Review: Bone Shop

Bone Shop by T.A. Pratt is an origin story. Although it’s not a full novel, it definitely deserves a review.

This novella is available on the web as donationware. That means that you get to read it, and if you like it, you pay directly to the author.

T.A. Pratt isn’t just some random author, though; he’s the author of the Marla Mason urban fantasy series AMZ | B&N. I’d heard of this series before, but didn’t think I wanted to read more of the same old urban fantasy. But when I saw that there was a story in this universe, that I could check out for free… well, yeah, of course I’ll spend a little bit of time reading it and decide what it’s worth later.

As mentioned, Bone Shop is an origin story for Marla Mason, and so shares both the wonder and problems of all origin stories when you already know part of how things end up. Just like the latest remaginings of Batman or Spiderman can’t completely ignore what’s come before, Pratt can’t ignore where his character must end up, and this is the only real flaw in the work. The last quarter (or less) seems a little rushed, almost as if Pratt realized that his character wasn’t headed where she was supposed to go.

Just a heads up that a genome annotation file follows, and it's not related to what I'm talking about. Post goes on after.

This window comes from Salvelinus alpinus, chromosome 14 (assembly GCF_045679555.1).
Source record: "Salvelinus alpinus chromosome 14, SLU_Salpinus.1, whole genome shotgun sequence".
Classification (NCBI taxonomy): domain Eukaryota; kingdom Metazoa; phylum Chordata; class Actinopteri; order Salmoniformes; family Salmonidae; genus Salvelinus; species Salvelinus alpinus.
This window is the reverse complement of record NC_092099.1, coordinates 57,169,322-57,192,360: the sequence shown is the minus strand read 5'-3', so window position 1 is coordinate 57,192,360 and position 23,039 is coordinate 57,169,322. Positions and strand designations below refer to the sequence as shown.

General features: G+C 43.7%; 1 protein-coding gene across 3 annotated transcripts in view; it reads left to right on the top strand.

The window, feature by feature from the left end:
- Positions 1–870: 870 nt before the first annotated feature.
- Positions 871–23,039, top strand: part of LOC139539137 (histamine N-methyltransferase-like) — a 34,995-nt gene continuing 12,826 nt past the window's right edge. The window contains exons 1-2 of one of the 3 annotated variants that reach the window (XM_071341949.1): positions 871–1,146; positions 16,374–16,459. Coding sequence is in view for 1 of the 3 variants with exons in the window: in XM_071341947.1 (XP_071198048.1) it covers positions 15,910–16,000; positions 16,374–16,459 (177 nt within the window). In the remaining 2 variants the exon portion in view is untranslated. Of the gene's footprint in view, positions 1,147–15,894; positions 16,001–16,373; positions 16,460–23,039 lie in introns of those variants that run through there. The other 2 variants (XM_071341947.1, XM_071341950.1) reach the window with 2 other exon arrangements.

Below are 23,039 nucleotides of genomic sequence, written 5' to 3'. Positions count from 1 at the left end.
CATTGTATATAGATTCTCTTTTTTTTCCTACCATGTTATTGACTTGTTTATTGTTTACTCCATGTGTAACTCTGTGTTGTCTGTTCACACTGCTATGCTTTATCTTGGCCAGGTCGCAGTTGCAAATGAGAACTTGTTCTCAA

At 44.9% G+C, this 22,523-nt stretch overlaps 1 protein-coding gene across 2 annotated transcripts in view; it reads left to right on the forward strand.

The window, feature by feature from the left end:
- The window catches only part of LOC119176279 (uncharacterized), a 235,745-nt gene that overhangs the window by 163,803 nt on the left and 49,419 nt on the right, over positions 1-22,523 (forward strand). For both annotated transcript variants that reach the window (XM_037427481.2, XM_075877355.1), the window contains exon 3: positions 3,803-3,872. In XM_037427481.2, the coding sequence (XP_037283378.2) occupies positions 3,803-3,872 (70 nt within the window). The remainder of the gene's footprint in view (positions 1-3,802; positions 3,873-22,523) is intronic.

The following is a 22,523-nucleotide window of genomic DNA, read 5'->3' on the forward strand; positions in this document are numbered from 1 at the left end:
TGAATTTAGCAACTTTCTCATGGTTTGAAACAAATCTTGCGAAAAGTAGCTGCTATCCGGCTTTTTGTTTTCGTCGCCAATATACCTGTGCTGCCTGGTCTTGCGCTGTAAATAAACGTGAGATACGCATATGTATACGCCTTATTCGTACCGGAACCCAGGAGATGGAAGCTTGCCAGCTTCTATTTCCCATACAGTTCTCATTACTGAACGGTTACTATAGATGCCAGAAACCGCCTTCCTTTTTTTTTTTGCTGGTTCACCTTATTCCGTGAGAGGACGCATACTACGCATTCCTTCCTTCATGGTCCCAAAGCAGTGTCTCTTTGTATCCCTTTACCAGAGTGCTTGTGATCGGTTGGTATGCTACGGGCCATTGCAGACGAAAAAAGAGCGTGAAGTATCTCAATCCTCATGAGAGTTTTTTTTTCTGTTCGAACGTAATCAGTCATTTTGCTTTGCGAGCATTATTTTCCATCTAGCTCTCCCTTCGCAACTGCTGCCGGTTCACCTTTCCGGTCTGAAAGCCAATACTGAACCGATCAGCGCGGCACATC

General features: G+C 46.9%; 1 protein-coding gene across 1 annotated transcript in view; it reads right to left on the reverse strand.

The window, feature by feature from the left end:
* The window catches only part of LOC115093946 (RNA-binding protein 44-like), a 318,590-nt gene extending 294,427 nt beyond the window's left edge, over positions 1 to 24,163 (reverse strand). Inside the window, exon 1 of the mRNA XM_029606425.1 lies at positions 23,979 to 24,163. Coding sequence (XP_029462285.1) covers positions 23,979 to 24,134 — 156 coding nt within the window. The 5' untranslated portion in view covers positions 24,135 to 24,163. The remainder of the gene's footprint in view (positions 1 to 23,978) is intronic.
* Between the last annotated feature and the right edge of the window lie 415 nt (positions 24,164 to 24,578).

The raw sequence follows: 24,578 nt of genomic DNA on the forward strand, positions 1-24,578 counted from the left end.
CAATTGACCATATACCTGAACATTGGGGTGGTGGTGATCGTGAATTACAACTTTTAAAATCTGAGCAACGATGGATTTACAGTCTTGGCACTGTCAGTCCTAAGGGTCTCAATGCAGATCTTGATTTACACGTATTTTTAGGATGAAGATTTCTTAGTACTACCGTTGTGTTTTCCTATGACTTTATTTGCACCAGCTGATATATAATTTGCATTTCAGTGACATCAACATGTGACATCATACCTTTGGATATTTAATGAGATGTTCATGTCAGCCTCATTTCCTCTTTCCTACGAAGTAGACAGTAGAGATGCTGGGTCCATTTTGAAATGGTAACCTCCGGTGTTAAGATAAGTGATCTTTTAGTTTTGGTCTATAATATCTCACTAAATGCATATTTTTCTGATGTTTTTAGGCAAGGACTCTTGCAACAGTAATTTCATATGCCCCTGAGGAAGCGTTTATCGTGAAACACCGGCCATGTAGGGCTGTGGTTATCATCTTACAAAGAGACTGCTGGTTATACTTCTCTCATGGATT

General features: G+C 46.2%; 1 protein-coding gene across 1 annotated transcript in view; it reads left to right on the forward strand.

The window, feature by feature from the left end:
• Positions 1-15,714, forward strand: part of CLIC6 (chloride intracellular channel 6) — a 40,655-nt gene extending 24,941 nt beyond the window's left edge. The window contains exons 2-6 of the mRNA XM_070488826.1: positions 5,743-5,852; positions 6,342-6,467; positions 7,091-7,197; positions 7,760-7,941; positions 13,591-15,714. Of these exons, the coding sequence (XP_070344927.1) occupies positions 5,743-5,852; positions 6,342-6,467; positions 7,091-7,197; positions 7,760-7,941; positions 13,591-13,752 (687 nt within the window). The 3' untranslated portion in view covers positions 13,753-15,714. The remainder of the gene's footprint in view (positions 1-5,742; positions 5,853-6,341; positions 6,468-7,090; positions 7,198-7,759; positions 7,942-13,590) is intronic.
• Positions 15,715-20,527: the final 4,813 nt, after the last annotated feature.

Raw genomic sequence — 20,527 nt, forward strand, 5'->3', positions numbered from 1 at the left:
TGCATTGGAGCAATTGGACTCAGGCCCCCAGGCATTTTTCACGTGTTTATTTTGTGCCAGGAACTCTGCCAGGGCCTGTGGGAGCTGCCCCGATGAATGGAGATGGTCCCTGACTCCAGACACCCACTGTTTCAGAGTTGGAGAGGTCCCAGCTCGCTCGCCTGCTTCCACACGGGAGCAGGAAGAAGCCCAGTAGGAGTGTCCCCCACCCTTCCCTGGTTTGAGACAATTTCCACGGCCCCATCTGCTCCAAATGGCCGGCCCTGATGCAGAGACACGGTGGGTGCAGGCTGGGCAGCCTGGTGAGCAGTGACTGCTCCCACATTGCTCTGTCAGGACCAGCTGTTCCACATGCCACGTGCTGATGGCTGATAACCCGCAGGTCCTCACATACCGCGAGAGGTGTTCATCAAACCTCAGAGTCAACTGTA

But when I say that is the only problem I had with the work, I meant it. This really is two or three novels packed into a novella, introducing both an entire world, many rich characters, and several major story arcs. It is a fantastic introduction to Marla Mason, and I thoroughly enjoyed it.

Let me clarify: Even the last bit – where it seemed a bit rushed and forced – was good. It is only in comparison to the rest of the masterful plotting and pacing that good pales in comparison to great.

This is not your lighthearted wisecracking urban fantasy – though there’s lots of smartaleckness and humor throughout. It’s a dark, gritty story, where weird and dark things exist without reason, where people are flawed, and sometimes you have no recourse but to choose the lesser of two evils.

It was a great story, and I’ll definitely be sending T.A. Pratt some money for it. And then I’ll be hunting out the rest of the series. AMZ | B&N

(Bone Shop is available in print as well from lulu, but Bone Shop is listed on Amazon as a novel. I don’t know if there’s any difference between this and the online version; I suspect not.)

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  1. March 29, 2010

    Thanks for the kind words! The print version of Bone Shop is identical to the online version. It's listed as a novel because, technically, it is — I meant to write a novella, but it got away from me, and ended up being 58,000 words or so. A short novel, to be sure, but most people class anything over 40,000 words as a novel. (Though some others say 60,000 words is the arbitrary cut-off, so by those systems, it's a novella.)

  2. March 30, 2010

    Thanks for the clarification, Tim, and thanks again for writing it!

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